Wednesday, September 9, 2009

Inviting Readers to Read

Publishers are being urged to reach out to children of color, to children whose family differs from the conventional, to children who feel overlooked or alienated by books that are currently available. Zetta Elliott offers some excellent reasons for this need in her blog. As a writer with a Latino heritage, the question of whether more books about children in specific groups will inspire more children to read makes me examine my own reasons for writing about the characters I choose - or the characters who choose me.

I believe that young readers (including teenagers) read to get a handle on who they are. They read to see what the characters in books do in challenging circumstances, and then ask themselves whether they would do the same thing, or something different. Kids and teens who already love to read willingly read about characters like themselves and unlike themselves, making friends with the characters and then approving or disapproving of their decisions at the climax. With each critical evaluation, they are shaping the person they are growing into.

But I suspect that kids who are not willing readers may find it harder to submerge themselves in the world of a book, any book, until they find a doorway inviting them in. They want to find a friend in the book's cast of characters, and they want to measure their own feelings and judgment against that character's, but difficulties in the act of reading, and a story situation that they can't imagine themselves into, can throw up barriers - not for every reader, but for enough to make this a legitimate concern. If the book makes its world welcoming to less willing readers, perhaps they will put in the extra effort to read it, and once they discover the thrill of vicariously sharing the main character's journey, they'll be more willing to try the next book and the next - until they're stretching to read books about characters very different from themselves, and feeling comfortable and confident about evaluating those characters' decisions in terms of what they as readers would do.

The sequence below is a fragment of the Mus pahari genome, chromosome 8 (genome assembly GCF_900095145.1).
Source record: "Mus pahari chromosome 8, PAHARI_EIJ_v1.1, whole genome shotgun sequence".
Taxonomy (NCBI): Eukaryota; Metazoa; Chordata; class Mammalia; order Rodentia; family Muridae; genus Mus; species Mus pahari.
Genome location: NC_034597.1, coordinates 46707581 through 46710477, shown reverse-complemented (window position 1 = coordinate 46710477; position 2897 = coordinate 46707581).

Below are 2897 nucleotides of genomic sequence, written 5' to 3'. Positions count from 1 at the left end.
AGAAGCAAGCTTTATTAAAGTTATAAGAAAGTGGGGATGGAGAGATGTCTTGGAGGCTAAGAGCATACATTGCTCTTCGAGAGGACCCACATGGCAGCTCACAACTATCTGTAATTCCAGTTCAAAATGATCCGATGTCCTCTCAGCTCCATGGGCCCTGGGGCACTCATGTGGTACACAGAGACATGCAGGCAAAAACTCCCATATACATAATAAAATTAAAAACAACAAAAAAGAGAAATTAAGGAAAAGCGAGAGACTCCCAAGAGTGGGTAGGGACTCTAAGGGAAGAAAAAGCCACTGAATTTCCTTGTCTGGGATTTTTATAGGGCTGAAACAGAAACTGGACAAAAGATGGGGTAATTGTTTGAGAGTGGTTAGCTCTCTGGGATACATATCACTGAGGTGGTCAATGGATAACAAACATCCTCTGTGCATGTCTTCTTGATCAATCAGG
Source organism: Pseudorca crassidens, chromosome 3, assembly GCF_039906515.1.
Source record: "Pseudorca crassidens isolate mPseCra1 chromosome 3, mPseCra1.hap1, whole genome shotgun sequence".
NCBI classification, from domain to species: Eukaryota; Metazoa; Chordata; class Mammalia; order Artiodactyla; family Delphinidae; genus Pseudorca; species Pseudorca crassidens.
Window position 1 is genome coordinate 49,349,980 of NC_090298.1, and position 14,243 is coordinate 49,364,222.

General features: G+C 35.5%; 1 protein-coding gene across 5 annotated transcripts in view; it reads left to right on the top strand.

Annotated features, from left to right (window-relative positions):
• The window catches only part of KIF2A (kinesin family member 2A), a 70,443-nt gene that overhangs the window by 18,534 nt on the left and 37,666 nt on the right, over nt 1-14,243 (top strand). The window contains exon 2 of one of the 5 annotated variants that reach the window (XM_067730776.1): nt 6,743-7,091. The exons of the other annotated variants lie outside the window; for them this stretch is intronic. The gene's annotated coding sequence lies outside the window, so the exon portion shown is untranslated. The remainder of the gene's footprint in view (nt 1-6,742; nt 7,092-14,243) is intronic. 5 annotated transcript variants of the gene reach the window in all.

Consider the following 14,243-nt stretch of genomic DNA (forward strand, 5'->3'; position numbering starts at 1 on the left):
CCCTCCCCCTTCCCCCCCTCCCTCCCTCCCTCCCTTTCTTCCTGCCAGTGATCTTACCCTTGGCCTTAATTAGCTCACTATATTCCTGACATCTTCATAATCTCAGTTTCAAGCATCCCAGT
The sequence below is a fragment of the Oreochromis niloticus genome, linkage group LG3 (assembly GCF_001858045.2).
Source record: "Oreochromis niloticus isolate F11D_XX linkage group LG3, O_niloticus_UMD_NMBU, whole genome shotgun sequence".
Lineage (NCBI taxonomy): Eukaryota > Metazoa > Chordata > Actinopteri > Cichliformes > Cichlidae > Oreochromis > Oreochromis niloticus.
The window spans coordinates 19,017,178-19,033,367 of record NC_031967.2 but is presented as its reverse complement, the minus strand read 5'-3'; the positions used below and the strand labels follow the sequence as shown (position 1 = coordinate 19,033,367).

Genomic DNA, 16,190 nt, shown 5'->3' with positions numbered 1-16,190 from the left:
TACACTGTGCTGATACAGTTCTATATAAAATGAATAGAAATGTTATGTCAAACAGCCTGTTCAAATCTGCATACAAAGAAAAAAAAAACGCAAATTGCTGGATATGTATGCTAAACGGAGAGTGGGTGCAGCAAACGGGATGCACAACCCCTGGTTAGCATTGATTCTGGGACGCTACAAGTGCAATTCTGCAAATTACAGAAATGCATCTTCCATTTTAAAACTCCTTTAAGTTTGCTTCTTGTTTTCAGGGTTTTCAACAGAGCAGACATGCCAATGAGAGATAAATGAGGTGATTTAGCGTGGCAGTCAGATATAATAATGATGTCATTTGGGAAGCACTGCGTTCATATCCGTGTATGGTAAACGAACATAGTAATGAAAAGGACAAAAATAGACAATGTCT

To my mind, books that reflect the worlds of unwilling readers aren't the end of the publisher's and librarian's journey to create more readers - they're the beginning of the reader's journey to discover the power of a book to show them themselves. And, as a writer, my own journey takes me through the lives of many characters of varying genders, racial and religious backgrounds, sexual orientations, and family situations. My writer's journey has led me to the novel I'm working on right now, Permanent Record, in which one of my main characters is Latino, as are many of the secondary characters. We'll see how Ramón makes his way through the story arc, and what readers think of him by the end.

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